Major Contraindications – Cardiac dysrhythmias

Dosing and Time to Therapeutic Effect – Variable, onset of action is 1 hour.

Major Side Effects – Sedation, anticholinergic, blurred vision. Patients should also be monitored for suicidal ideation and drug abuse.

Drug Interactions – Contraindicated for use with MAO inhibitors; interacts with tramadol, duloxetine, escitalopram, and fluoxetine. Likely interactions with other ssri’s and snri’s drug interactions are similar to those for tricyclics. Refer also to tricyclics.

Recommended Laboratory Monitoring – Hepatic and renal function.

Carisoprodol (Soma, Soprodal, Vanadom). This medication should not be used in chronic pain patients due to its addictive nature secondary to the active metabolite meprobamate (NOUGG, 2010).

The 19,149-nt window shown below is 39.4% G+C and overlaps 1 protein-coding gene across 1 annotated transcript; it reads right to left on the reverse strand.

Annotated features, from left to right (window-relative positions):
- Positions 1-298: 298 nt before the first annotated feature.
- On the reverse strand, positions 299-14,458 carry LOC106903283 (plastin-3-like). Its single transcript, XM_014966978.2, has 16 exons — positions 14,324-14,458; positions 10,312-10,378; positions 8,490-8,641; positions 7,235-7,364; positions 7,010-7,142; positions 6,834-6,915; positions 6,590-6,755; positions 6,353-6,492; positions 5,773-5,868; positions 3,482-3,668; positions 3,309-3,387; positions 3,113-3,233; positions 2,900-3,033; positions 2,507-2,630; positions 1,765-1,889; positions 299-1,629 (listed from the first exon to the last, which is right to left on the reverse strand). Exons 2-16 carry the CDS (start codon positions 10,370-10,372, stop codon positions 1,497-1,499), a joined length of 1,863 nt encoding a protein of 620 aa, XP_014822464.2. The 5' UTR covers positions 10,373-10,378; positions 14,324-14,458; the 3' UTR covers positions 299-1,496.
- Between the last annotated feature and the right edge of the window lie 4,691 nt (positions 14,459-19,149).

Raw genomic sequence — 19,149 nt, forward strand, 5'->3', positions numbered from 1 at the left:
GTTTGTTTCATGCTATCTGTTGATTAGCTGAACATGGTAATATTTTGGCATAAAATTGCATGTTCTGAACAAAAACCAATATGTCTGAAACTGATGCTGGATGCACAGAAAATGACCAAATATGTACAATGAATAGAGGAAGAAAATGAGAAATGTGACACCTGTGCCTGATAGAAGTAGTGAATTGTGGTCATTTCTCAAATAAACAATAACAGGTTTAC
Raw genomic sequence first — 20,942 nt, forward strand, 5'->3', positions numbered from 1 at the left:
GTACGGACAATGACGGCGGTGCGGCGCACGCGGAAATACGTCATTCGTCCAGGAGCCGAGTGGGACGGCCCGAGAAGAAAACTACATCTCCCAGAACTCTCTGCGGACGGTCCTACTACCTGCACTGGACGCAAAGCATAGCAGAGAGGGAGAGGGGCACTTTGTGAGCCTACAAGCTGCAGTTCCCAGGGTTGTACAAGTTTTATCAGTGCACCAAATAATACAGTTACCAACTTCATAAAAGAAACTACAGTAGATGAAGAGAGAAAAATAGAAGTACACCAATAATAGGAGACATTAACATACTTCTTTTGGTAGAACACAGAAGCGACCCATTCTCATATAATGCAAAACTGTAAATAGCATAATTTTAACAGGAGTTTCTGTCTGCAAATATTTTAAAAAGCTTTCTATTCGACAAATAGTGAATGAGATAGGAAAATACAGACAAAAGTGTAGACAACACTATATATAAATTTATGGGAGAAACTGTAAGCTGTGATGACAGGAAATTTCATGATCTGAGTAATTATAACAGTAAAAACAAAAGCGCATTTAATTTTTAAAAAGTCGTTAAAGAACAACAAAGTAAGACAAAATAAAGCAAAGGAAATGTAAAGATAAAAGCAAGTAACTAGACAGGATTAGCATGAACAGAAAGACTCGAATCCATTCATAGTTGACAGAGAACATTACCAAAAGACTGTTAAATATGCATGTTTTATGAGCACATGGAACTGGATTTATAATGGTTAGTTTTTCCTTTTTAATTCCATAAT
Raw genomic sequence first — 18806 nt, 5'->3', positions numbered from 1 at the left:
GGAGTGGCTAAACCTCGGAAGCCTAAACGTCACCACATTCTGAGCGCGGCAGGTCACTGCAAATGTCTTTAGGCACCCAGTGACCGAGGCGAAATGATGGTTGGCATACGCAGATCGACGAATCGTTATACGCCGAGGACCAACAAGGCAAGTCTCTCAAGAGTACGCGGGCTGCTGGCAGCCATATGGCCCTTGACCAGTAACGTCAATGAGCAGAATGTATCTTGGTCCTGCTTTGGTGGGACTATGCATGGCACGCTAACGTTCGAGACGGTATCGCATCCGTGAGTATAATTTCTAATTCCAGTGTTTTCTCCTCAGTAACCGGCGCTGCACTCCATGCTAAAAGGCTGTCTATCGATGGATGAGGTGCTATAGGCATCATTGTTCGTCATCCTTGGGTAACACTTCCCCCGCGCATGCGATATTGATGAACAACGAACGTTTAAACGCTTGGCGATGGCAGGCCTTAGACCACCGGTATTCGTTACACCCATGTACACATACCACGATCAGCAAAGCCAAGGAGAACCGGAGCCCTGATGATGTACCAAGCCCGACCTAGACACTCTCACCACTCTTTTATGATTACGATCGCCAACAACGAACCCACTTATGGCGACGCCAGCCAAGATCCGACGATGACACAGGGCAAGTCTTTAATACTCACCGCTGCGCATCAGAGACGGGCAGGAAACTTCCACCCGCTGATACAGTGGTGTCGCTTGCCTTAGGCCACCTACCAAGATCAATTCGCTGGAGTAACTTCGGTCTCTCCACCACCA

Metaxalone (Skelaxin).

Description – Central acting muscle relaxant.

Indications – Muscle spasm. As of the time of this guideline writing, formulations of metaxalone have been FDA approved as an adjunct to rest, physical therapy and other measures for the relief of discomforts associated with acute, painful musculoskeletal conditions.

Major Contraindications – significantly impaired renal or hepatic disease, pregnancy, and disposition to drug induced hemolytic anemia.

Dosing and Time to Therapeutic Effect – Onset of action 1 hour.

Major Side Effects – sedation, hematologic abnormalities

Drug Interactions – other sedating drugs (e.g. opioids, benzodiazepines)

Recommended Laboratory Monitoring – Hepatic Function, CBC

Tizanidine (Zanaflex).

Description – Alpha 2 adrenergic agonist.